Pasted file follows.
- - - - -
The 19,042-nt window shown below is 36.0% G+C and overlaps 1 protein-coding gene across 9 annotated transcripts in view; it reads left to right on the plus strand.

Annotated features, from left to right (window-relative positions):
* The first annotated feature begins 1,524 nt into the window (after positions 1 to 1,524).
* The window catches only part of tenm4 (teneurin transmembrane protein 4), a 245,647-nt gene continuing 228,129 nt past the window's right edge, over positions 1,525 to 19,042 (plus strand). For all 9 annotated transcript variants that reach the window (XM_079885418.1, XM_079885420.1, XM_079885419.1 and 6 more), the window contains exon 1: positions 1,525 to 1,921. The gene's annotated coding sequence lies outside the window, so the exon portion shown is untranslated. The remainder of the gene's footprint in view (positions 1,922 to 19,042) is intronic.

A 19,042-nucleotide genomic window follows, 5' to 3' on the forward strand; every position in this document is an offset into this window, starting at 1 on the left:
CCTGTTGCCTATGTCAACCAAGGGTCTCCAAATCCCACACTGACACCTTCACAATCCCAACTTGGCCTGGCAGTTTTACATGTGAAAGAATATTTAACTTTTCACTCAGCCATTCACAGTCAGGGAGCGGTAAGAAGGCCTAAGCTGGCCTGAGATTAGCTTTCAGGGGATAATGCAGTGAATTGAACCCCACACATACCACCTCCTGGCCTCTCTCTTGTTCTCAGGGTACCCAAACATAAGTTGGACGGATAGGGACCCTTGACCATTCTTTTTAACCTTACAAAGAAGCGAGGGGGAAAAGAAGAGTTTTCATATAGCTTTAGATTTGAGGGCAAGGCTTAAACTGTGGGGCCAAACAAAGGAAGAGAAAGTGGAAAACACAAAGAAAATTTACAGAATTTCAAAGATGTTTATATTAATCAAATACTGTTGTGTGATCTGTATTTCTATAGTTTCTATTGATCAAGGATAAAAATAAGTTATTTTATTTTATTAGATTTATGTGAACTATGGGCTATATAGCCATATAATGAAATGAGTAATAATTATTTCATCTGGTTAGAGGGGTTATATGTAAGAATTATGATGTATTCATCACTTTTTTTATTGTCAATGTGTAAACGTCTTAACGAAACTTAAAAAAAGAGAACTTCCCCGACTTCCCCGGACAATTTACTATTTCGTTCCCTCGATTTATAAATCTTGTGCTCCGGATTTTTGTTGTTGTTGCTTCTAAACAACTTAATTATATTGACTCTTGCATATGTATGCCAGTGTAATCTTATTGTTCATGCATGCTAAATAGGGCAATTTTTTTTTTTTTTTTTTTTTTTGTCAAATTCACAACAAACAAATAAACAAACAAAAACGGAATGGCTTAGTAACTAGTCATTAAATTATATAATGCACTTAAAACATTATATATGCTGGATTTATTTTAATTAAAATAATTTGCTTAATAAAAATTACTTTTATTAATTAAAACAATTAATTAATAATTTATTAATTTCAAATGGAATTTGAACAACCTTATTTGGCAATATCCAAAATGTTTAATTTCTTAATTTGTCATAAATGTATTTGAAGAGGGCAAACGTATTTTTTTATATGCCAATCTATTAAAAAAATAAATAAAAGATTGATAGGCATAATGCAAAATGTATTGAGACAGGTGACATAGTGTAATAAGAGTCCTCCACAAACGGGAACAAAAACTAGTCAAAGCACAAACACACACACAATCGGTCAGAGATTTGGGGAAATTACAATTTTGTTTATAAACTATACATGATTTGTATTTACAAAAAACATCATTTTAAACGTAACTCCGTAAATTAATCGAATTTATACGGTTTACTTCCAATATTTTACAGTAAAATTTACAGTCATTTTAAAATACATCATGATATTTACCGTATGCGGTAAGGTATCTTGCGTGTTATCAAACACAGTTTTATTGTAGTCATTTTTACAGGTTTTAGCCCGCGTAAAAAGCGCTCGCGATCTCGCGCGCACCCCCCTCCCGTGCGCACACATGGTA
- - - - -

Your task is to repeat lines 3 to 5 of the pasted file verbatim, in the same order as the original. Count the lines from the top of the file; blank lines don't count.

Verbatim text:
* The first annotated feature begins 1,524 nt into the window (after positions 1 to 1,524).
* The window catches only part of tenm4 (teneurin transmembrane protein 4), a 245,647-nt gene continuing 228,129 nt past the window's right edge, over positions 1,525 to 19,042 (plus strand). For all 9 annotated transcript variants that reach the window (XM_079885418.1, XM_079885420.1, XM_079885419.1 and 6 more), the window contains exon 1: positions 1,525 to 1,921. The gene's annotated coding sequence lies outside the window, so the exon portion shown is untranslated. The remainder of the gene's footprint in view (positions 1,922 to 19,042) is intronic.

A 19,042-nucleotide genomic window follows, 5' to 3' on the forward strand; every position in this document is an offset into this window, starting at 1 on the left: